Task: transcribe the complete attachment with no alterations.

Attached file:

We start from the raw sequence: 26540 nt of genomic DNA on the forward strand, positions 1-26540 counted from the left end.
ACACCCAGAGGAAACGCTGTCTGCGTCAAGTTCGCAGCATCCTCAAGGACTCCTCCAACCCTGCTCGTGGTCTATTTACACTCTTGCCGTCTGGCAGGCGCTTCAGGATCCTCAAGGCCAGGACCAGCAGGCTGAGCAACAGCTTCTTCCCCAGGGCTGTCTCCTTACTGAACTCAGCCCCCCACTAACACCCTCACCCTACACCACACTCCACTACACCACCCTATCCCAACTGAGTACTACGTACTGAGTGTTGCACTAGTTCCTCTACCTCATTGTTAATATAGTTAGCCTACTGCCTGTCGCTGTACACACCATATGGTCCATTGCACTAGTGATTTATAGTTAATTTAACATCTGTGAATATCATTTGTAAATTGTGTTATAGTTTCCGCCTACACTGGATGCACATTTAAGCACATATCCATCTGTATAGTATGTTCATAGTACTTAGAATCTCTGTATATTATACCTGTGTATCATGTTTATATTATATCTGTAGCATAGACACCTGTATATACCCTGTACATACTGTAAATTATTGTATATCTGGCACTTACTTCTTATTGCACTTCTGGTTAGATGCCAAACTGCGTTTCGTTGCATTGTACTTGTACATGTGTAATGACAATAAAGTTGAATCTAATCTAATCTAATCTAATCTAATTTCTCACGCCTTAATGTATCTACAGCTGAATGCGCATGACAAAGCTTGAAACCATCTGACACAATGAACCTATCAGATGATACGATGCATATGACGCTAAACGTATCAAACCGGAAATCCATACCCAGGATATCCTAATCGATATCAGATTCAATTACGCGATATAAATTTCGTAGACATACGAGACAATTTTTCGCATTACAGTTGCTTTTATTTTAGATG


We start from the raw sequence: 26540 nt of genomic DNA on the forward strand, positions 1-26540 counted from the left end.
ACACCCAGAGGAAACGCTGTCTGCGTCAAGTTCGCAGCATCCTCAAGGACTCCTCCAACCCTGCTCGTGGTCTATTTACACTCTTGCCGTCTGGCAGGCGCTTCAGGATCCTCAAGGCCAGGACCAGCAGGCTGAGCAACAGCTTCTTCCCCAGGGCTGTCTCCTTACTGAACTCAGCCCCCCACTAACACCCTCACCCTACACCACACTCCACTACACCACCCTATCCCAACTGAGTACTACGTACTGAGTGTTGCACTAGTTCCTCTACCTCATTGTTAATATAGTTAGCCTACTGCCTGTCGCTGTACACACCATATGGTCCATTGCACTAGTGATTTATAGTTAATTTAACATCTGTGAATATCATTTGTAAATTGTGTTATAGTTTCCGCCTACACTGGATGCACATTTAAGCACATATCCATCTGTATAGTATGTTCATAGTACTTAGAATCTCTGTATATTATACCTGTGTATCATGTTTATATTATATCTGTAGCATAGACACCTGTATATACCCTGTACATACTGTAAATTATTGTATATCTGGCACTTACTTCTTATTGCACTTCTGGTTAGATGCCAAACTGCGTTTCGTTGCATTGTACTTGTACATGTGTAATGACAATAAAGTTGAATCTAATCTAATCTAATCTAATCTAATTTCTCACGCCTTAATGTATCTACAGCTGAATGCGCATGACAAAGCTTGAAACCATCTGACACAATGAACCTATCAGATGATACGATGCATATGACGCTAAACGTATCAAACCGGAAATCCATACCCAGGATATCCTAATCGATATCAGATTCAATTACGCGATATAAATTTCGTAGACATACGAGACAATTTTTCGCATTACAGTTGCTTTTATTTTAGATG